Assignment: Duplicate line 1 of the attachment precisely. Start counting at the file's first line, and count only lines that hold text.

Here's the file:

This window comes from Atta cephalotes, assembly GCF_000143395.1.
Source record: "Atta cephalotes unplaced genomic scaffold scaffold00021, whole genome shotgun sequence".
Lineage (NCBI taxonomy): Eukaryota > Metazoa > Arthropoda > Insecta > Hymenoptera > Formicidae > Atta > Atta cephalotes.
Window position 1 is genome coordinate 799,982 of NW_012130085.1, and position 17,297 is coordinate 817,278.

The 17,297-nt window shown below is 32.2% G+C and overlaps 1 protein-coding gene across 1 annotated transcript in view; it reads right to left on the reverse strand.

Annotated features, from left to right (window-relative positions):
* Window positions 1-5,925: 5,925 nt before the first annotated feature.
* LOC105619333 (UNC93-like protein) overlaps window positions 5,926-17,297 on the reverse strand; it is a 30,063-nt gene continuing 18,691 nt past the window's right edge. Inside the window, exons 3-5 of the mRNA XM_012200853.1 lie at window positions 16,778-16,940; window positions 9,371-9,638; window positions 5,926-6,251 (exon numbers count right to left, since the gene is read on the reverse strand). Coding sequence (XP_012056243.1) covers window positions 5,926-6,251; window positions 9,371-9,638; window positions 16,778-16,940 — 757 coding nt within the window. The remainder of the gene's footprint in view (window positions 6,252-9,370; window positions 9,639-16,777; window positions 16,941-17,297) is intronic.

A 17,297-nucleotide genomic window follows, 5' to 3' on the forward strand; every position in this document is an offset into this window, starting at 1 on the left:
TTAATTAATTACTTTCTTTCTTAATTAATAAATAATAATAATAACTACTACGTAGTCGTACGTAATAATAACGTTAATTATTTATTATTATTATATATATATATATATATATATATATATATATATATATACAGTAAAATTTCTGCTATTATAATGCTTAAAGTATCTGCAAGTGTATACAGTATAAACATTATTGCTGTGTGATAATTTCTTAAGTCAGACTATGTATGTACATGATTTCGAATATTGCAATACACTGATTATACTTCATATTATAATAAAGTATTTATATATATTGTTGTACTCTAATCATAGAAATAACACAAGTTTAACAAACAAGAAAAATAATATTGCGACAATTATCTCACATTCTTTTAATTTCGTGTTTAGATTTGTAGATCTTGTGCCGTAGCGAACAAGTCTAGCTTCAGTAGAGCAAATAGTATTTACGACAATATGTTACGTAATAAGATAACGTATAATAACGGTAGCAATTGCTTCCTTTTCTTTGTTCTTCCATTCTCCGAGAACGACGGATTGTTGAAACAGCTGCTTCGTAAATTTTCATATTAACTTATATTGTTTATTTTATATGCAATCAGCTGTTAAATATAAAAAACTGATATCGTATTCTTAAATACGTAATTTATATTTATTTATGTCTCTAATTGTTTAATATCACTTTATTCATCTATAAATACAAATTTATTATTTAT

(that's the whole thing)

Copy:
This window comes from Atta cephalotes, assembly GCF_000143395.1.